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GPR trialled to boost maintenance productivity

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Rhomberg Sersa Ireland has teamed up with its client to trial the use of radar and assess whether it boosts productivity on key maintenance shifts.

RSIE operates and maintains On Track Machines (OTMs) on behalf of its client, Iarnród Éireann / Irish Rail (IÉ), and a joint taskforce has already increased productivity on the ballast cleaner by almost 40%.


The joint Continuous Improvement Group (CIG) has now identified additional areas where efficiencies can be delivered, including the reduction of downtime due to unanticipated obstructions under the track during key ballast cleaning shifts.


Four consecutive ballast cleaning shifts are typically carried out across a weekend in order to minimise disruption to the rail network. While the CIG has already increased productivity due to a change in the maintenance productivity method, it was noted that unexpected obstructions buried in the ballast or other issues such as heavy ballast fouling, was leading to significant delays during some shifts. This meant that the full scheduled works were not carried out so a more efficient and cost-effective track bed management strategy was needed.


Ground Penetrating Radar (GPR) is typically used for examining ballast fouling and subgrade condition, scanning 2.5metres below the surface, to understand how the ballast is performing and to catch track geometry defects before they impact train operations.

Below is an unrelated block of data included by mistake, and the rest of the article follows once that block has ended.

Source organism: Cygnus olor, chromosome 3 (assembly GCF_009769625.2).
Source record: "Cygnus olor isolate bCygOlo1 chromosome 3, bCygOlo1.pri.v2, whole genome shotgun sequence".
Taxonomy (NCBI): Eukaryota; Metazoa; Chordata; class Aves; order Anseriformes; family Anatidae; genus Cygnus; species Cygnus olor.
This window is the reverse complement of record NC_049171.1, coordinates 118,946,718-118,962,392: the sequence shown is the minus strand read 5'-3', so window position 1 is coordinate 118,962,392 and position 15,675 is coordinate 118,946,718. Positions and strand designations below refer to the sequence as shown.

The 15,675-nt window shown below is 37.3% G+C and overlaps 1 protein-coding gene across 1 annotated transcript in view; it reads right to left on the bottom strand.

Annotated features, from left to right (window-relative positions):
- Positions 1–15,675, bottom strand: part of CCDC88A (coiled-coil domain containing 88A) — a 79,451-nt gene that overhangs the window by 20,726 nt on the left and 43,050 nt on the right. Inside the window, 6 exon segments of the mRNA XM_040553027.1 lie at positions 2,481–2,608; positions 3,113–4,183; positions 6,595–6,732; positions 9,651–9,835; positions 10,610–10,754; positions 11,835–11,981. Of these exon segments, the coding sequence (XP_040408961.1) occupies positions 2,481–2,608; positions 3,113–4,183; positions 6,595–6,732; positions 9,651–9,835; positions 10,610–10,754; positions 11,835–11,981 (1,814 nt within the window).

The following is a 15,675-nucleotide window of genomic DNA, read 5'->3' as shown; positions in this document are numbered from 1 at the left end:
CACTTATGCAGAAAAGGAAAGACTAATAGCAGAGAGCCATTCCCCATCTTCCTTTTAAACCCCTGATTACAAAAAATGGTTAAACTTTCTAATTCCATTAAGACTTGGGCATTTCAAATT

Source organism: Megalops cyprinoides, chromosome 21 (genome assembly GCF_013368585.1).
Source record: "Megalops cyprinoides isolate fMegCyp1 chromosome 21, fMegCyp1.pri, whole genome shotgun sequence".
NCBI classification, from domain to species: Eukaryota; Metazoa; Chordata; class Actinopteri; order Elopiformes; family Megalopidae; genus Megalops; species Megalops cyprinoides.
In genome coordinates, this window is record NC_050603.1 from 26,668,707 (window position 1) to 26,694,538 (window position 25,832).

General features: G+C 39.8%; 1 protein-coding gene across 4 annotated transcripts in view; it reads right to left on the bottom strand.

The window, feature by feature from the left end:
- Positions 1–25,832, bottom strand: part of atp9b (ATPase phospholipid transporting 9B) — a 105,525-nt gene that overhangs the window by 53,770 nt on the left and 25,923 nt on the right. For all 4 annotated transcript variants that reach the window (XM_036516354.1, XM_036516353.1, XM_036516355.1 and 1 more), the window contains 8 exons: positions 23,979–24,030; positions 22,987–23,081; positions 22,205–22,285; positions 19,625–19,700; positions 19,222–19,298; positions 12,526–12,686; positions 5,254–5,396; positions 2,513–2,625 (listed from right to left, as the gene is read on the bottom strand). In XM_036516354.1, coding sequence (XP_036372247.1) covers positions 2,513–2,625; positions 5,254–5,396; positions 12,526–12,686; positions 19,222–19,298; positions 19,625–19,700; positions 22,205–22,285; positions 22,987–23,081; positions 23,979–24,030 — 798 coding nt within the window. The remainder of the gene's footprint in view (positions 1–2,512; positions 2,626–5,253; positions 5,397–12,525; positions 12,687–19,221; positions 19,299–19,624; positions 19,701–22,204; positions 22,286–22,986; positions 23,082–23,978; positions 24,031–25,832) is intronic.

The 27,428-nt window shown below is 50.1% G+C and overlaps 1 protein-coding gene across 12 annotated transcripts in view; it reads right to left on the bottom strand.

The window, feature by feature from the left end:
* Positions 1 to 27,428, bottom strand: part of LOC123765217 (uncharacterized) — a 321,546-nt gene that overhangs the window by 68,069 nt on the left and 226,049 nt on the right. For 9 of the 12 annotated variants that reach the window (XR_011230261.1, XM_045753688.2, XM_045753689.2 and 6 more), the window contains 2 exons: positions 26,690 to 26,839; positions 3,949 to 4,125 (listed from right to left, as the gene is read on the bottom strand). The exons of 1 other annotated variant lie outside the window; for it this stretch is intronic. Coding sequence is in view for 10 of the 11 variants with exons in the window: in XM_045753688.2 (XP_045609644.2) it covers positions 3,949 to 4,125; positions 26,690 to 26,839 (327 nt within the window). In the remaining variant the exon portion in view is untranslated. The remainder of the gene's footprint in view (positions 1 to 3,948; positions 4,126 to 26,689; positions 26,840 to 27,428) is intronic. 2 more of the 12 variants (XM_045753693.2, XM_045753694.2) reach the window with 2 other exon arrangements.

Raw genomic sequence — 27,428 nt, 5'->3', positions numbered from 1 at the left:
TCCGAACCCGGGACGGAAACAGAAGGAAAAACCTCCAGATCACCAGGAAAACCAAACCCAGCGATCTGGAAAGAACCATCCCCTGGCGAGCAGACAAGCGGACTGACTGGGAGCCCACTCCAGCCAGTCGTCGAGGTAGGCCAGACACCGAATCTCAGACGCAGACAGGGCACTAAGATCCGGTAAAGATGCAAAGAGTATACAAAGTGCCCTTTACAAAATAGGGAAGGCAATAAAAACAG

But the CIG determined that it could potentially be used to scan for obstructions and engaged a third-party provider to conduct tests.


The same technology is used as when examining the subgrade, but a different antenna with higher frequencies is used to find objects at a shallower depth.


The higher frequency delivers a definite image of the ballast and highlights where obstructions are as well as how contaminated the ballast is.


Earlier this year a test site on the IÉ network was identified and Rhomberg Sersa Ireland, the third-party provider and IÉ staff conducted the test scan.


Afterwards, the results were analysed and a report produced. On the test site a number of obstructions were observed, and a team was then sent to the site to find and remove these obstructions. This proved that the GPR correctly identified buried objects which could pose a risk to productivity.


Tests will be carried out at a number of sites in order to refine the process and assessments will be carried out to determine if the GPR delivers a measurable decrease in downtime.


This method is significantly more environmentally friendly than the current working method as it will reduce the amount of machinery idling during the working weekend, as well as ensure targeted excavation rather than sampling ballast beds every 50m. This will have the very positive knock-on effect of being much safer for the teams on the ground.


This targeted, speedy and safer work method ultimately allows for data driven decision making and a higher performing preventative maintenance plan.


This in turn leads to better maintenance outcomes and therefore smoother and quicker passenger journeys on the IÉ network.

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